Different Types Of Tenancies In Residential Lettings

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Residential lettings are a minefield of information and legislation for you to get to grips with. We have our Advice Hub to refer to for all things lettings, an incredibly easy way to get in the know. 

An initial stage of taking on a tenant will be to draw up a tenancy agreement that is signed by all parties involved, with terms, conditions, and responsibilities to be upheld by all who are contractually bound.

AST (Assured Shorthold Tenancy)

The most common form of agreement is an AST (Assured Shorthold Tenancy), as the eligibility and requirements that need to be met fit the bill for the majority of tenancies within the UK. 

For clarity, the following are factors that are to be met for an AST to be suitable:

  • The property you rent is private
  • Your tenancy started on or after 15 January 1989
  • The property is your tenant’s main accommodation
  • The landlord does not live in the property

The factors which contribute to not being able to use an AST are:

  • If the tenancy began or was agreed upon before 15 January 1989
  • The rent is more than £100,000 a year
  • The rent is less than £250 a year (less than £1,000 in London)
  • .If it’s a business tenancy or tenancy of licensed premises
  • If the property is a holiday let
  • If your landlord is a local council

Bearing this in mind, most properties in the Bedfordshire area will fall within the remit of being suitable to have an AST against it.

If you’re interested, there are other forms of tenancies that arent AST. They aren’t very common, and for good reason…

Excluded Tenancies Or Licences

If you choose to have someone live as a ‘lodger’ in your home, you’ll likely need an agreement such as an excluded tenancy or licence. 

Most applicable if you share communal rooms with them, such as a bathroom, kitchen, utility room etc.

This agreement allows room for flexibility for both parties and gives greater rights for a landlord to have evictions served faster and simpler under this agreement. 

Landlords must serve notice before they can evict a periodic occupier. 

Fixed-term occupiers can only be evicted once the term has ended unless the agreement allows for it to be ended early through a break clause or forfeiture clause.

Periodic-term occupiers have the rights to be given the notice to vacate, ideally, you’ll specify this in the agreement that is signed by both parties. If there is no notice period mentioned, then it should be assumed the notice is the same as the rental period. For example, for a weekly tenancy, it would be a week’s notice.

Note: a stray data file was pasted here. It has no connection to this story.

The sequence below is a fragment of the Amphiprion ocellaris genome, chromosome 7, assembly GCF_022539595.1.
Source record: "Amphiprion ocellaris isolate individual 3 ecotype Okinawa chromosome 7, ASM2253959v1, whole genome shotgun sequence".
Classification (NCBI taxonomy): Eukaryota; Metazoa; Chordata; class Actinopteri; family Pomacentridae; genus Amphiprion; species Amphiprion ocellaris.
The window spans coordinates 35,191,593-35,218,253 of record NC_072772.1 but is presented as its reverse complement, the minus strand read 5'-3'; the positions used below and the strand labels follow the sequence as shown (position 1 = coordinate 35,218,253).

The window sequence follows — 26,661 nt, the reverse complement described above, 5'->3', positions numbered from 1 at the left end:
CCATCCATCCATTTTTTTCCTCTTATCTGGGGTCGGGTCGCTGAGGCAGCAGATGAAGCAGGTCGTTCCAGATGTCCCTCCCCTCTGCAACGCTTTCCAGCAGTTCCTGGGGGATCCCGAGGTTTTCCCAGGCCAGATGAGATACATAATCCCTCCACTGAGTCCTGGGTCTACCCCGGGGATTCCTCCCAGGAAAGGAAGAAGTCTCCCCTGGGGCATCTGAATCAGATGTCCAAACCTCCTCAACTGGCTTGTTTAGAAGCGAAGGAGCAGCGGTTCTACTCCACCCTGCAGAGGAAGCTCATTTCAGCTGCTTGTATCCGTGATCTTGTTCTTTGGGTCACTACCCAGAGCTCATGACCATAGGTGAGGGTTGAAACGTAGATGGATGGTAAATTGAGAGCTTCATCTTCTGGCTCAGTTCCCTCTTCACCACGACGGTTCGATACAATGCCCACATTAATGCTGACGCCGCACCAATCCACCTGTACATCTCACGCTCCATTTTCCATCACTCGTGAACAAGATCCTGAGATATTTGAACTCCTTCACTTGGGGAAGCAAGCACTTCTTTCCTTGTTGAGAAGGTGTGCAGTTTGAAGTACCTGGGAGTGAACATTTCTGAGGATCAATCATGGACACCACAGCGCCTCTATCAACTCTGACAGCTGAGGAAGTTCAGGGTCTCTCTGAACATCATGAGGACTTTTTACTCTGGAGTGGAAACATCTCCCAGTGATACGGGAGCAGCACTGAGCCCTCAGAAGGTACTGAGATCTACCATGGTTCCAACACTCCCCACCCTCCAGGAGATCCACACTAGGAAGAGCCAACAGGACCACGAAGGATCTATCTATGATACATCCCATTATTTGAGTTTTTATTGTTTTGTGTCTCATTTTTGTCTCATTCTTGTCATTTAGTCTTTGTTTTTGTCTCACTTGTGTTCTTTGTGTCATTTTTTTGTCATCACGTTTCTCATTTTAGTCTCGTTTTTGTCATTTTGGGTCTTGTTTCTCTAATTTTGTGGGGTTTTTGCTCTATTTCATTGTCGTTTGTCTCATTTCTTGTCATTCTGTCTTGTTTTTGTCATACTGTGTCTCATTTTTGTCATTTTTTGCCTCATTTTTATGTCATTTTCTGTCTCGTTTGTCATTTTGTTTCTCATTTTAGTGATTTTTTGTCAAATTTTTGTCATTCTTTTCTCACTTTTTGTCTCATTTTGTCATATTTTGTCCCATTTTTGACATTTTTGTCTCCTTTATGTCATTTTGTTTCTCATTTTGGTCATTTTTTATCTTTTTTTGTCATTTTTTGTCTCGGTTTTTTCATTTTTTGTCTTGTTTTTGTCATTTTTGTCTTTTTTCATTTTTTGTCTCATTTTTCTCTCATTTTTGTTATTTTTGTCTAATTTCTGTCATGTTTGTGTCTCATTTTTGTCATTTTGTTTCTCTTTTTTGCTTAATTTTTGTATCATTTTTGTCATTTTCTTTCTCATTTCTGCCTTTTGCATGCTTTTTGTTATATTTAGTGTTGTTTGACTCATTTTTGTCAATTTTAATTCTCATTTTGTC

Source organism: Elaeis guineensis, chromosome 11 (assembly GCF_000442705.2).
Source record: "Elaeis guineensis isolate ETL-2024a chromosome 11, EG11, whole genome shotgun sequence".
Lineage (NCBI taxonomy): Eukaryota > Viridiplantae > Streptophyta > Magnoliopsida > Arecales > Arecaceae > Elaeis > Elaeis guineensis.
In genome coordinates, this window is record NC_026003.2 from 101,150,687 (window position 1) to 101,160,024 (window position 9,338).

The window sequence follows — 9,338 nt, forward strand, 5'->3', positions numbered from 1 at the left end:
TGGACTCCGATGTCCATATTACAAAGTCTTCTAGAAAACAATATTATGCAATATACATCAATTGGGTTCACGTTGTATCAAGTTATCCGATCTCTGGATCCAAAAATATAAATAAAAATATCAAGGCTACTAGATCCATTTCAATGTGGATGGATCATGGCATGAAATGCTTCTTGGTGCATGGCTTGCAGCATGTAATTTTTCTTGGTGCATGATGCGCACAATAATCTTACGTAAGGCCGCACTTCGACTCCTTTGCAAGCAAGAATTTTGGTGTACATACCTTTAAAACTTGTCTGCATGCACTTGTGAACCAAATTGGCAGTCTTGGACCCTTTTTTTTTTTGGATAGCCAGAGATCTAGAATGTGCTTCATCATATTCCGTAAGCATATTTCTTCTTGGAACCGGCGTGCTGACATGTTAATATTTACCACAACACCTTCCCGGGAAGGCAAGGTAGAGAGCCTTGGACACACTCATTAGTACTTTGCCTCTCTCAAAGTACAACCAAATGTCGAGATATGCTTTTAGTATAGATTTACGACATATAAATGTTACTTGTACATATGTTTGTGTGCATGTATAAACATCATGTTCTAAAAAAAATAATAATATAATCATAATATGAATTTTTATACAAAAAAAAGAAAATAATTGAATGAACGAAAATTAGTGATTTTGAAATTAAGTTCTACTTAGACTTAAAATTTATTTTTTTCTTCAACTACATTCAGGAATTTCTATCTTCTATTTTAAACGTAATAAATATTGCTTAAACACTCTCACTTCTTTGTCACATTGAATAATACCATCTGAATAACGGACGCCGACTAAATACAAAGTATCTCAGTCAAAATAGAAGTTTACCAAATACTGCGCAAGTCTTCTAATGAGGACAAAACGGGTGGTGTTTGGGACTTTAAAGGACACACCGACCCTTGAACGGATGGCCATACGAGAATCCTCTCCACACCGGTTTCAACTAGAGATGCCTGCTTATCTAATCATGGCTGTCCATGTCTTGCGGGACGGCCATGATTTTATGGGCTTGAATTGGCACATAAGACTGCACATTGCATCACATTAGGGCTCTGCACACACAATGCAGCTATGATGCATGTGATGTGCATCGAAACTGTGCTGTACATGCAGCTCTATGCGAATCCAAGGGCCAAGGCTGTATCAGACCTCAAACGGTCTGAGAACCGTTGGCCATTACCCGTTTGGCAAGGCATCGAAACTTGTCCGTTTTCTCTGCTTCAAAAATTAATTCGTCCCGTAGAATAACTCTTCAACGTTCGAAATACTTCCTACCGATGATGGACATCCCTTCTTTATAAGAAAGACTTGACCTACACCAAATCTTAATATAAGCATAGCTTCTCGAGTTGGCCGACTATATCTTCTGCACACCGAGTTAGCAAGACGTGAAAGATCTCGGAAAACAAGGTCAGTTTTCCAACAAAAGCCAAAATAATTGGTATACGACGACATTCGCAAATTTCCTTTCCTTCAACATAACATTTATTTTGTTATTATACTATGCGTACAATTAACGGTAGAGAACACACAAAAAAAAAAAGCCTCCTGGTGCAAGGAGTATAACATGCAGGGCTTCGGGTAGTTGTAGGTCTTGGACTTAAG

Assured Tenancies

Generally, tenants will have increased protection from eviction with this type of agreement.

Your tenant will likely have an assured tenancy if all of the following applies to them…

  • They pay rent to a private landlord
  • You do not live in the same building as your tenant.
  • The tenant moved in between 15 January 1989 and 27 February 1997
  • You did not give your tenant a notice saying that they have an assured shorthold tenancy when they moved in

Incredibly unlikely you’ll have a tenancy like this, however!

Regulated Tenancies

Tenancies starting before 15 January 1989 will likely be a regulated tenancy. Tenants will have increased protection from eviction.

Regulated tenants pay a fair rent which is lower than the current market rent.

A fair rent is set by a rent officer at the Valuation Office Agency. This is the maximum rent your landlord can charge you under the tenancy.

How We Can Help You!

Here at Abbey Property, we specialise in AST agreements, it’s the best compromise so that both landlord and tenants are equally obliged to have equal rights with the property. 

It offers the best levels of protection and is the most straightforward to understand and complete. 

Whether you need a property managed, or just want a tenancy agreement sign-up service completed, we are here to help.

 Feel free to reach out to one of our property experts, for streamlined, easy guidance. 

Landlord Advice